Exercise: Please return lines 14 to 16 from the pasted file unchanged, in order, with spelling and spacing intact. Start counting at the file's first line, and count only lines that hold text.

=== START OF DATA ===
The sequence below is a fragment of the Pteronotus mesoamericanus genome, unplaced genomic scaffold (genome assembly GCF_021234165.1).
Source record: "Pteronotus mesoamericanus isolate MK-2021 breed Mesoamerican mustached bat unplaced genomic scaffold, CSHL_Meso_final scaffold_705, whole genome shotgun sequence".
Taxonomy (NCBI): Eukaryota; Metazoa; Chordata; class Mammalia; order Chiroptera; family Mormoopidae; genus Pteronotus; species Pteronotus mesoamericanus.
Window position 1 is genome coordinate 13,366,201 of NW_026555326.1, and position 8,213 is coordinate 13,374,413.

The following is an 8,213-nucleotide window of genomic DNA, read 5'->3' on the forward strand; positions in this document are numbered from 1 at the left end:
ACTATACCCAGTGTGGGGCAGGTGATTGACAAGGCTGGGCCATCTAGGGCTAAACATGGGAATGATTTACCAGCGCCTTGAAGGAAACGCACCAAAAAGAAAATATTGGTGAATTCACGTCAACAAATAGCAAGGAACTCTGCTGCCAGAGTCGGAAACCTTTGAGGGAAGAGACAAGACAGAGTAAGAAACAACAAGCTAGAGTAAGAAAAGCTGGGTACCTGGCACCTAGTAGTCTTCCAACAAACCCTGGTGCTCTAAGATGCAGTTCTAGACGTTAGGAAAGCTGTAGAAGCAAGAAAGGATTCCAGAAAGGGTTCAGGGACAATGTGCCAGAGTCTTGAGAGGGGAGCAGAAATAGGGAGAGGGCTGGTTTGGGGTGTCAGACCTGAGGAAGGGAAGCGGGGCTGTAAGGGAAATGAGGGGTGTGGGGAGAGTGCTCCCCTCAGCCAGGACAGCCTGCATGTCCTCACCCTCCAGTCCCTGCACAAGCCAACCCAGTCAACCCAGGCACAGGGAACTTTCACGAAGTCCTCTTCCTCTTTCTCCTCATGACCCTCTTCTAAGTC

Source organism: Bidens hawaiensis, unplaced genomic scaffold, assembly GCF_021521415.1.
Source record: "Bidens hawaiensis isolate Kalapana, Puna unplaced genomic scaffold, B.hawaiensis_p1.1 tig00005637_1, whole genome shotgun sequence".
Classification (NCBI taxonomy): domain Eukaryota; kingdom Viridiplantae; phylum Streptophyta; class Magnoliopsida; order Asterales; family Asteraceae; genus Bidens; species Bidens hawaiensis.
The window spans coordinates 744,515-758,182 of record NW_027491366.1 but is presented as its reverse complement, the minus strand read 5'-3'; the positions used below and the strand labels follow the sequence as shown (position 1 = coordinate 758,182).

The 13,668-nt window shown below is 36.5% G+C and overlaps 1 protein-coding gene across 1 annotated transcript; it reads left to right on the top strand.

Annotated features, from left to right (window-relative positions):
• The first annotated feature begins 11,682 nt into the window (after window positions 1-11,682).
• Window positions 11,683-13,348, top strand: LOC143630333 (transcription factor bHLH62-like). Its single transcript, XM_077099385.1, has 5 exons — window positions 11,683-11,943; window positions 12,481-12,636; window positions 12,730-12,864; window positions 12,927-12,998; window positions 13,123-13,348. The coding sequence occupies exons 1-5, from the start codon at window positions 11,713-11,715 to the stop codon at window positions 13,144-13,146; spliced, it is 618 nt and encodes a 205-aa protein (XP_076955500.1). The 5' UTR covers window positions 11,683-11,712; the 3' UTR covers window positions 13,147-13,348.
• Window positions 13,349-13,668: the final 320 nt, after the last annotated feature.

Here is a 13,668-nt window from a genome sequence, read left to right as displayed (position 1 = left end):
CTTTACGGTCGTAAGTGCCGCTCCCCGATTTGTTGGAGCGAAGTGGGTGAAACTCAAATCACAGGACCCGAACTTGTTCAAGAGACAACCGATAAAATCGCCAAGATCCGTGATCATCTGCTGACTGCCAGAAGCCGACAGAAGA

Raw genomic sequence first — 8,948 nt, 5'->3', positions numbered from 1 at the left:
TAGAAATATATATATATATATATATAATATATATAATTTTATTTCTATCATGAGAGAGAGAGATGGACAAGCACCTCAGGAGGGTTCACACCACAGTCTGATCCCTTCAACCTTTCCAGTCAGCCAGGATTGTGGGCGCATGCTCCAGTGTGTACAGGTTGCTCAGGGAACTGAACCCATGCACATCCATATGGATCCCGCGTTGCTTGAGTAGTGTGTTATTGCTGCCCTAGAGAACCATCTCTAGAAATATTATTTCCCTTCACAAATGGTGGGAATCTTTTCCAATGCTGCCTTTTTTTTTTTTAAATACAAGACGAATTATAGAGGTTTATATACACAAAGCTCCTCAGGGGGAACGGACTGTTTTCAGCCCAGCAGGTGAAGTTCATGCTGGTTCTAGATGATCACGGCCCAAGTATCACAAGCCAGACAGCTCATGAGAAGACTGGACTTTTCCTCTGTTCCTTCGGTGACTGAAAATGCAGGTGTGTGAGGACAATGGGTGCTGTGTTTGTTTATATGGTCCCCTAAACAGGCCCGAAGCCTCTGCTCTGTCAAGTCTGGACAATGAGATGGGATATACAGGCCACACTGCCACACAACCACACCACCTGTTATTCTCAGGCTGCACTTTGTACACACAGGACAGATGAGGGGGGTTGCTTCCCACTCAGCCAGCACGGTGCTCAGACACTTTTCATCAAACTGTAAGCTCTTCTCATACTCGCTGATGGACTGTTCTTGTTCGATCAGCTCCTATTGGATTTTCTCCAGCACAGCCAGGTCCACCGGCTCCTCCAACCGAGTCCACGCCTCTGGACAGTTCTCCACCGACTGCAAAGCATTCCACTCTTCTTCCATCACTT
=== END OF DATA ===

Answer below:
• Window positions 11,683-13,348, top strand: LOC143630333 (transcription factor bHLH62-like). Its single transcript, XM_077099385.1, has 5 exons — window positions 11,683-11,943; window positions 12,481-12,636; window positions 12,730-12,864; window positions 12,927-12,998; window positions 13,123-13,348. The coding sequence occupies exons 1-5, from the start codon at window positions 11,713-11,715 to the stop codon at window positions 13,144-13,146; spliced, it is 618 nt and encodes a 205-aa protein (XP_076955500.1). The 5' UTR covers window positions 11,683-11,712; the 3' UTR covers window positions 13,147-13,348.
• Window positions 13,349-13,668: the final 320 nt, after the last annotated feature.

Here is a 13,668-nt window from a genome sequence, read left to right as displayed (position 1 = left end):